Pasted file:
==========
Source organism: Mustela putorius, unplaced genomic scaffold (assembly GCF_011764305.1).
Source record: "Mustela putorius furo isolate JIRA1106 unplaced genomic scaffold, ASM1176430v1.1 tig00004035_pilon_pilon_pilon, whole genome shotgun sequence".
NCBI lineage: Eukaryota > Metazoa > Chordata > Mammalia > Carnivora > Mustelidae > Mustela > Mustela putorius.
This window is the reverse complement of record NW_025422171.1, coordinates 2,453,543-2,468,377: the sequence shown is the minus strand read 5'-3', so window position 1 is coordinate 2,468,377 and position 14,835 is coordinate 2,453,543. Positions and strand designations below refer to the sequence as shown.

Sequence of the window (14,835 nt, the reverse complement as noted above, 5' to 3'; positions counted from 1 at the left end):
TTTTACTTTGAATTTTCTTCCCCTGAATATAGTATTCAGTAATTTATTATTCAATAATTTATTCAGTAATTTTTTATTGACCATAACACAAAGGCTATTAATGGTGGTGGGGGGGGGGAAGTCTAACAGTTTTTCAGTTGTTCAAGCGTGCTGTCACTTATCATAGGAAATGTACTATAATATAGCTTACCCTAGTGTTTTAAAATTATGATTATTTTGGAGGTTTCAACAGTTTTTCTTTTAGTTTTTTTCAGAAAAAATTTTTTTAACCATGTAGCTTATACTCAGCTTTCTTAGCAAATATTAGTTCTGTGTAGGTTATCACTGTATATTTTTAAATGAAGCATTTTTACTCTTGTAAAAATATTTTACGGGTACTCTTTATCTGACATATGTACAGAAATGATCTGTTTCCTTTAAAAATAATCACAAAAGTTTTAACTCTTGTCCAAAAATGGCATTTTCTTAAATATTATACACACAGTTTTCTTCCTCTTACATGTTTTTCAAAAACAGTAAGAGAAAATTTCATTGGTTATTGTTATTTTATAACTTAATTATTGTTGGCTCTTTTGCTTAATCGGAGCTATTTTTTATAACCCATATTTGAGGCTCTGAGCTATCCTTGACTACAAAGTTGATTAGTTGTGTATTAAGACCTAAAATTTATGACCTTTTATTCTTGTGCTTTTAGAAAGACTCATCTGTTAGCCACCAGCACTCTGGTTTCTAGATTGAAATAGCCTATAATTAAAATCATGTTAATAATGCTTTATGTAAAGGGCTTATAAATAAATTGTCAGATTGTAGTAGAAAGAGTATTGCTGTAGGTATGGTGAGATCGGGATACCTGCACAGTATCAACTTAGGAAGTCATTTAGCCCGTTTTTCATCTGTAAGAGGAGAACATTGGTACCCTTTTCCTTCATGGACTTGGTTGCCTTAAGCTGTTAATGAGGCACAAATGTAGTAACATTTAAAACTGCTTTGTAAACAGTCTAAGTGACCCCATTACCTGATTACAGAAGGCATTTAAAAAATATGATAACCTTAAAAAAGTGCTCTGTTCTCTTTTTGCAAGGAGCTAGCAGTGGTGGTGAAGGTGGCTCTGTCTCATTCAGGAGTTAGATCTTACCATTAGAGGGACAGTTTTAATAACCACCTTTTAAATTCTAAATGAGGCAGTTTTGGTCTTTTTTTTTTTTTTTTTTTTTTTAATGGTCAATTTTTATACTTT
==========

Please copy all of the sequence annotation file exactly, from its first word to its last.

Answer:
Source organism: Mustela putorius, unplaced genomic scaffold (assembly GCF_011764305.1).
Source record: "Mustela putorius furo isolate JIRA1106 unplaced genomic scaffold, ASM1176430v1.1 tig00004035_pilon_pilon_pilon, whole genome shotgun sequence".
NCBI lineage: Eukaryota > Metazoa > Chordata > Mammalia > Carnivora > Mustelidae > Mustela > Mustela putorius.
This window is the reverse complement of record NW_025422171.1, coordinates 2,453,543-2,468,377: the sequence shown is the minus strand read 5'-3', so window position 1 is coordinate 2,468,377 and position 14,835 is coordinate 2,453,543. Positions and strand designations below refer to the sequence as shown.

Sequence of the window (14,835 nt, the reverse complement as noted above, 5' to 3'; positions counted from 1 at the left end):
TTTTACTTTGAATTTTCTTCCCCTGAATATAGTATTCAGTAATTTATTATTCAATAATTTATTCAGTAATTTTTTATTGACCATAACACAAAGGCTATTAATGGTGGTGGGGGGGGGGAAGTCTAACAGTTTTTCAGTTGTTCAAGCGTGCTGTCACTTATCATAGGAAATGTACTATAATATAGCTTACCCTAGTGTTTTAAAATTATGATTATTTTGGAGGTTTCAACAGTTTTTCTTTTAGTTTTTTTCAGAAAAAATTTTTTTAACCATGTAGCTTATACTCAGCTTTCTTAGCAAATATTAGTTCTGTGTAGGTTATCACTGTATATTTTTAAATGAAGCATTTTTACTCTTGTAAAAATATTTTACGGGTACTCTTTATCTGACATATGTACAGAAATGATCTGTTTCCTTTAAAAATAATCACAAAAGTTTTAACTCTTGTCCAAAAATGGCATTTTCTTAAATATTATACACACAGTTTTCTTCCTCTTACATGTTTTTCAAAAACAGTAAGAGAAAATTTCATTGGTTATTGTTATTTTATAACTTAATTATTGTTGGCTCTTTTGCTTAATCGGAGCTATTTTTTATAACCCATATTTGAGGCTCTGAGCTATCCTTGACTACAAAGTTGATTAGTTGTGTATTAAGACCTAAAATTTATGACCTTTTATTCTTGTGCTTTTAGAAAGACTCATCTGTTAGCCACCAGCACTCTGGTTTCTAGATTGAAATAGCCTATAATTAAAATCATGTTAATAATGCTTTATGTAAAGGGCTTATAAATAAATTGTCAGATTGTAGTAGAAAGAGTATTGCTGTAGGTATGGTGAGATCGGGATACCTGCACAGTATCAACTTAGGAAGTCATTTAGCCCGTTTTTCATCTGTAAGAGGAGAACATTGGTACCCTTTTCCTTCATGGACTTGGTTGCCTTAAGCTGTTAATGAGGCACAAATGTAGTAACATTTAAAACTGCTTTGTAAACAGTCTAAGTGACCCCATTACCTGATTACAGAAGGCATTTAAAAAATATGATAACCTTAAAAAAGTGCTCTGTTCTCTTTTTGCAAGGAGCTAGCAGTGGTGGTGAAGGTGGCTCTGTCTCATTCAGGAGTTAGATCTTACCATTAGAGGGACAGTTTTAATAACCACCTTTTAAATTCTAAATGAGGCAGTTTTGGTCTTTTTTTTTTTTTTTTTTTTTTTAATGGTCAATTTTTATACTTT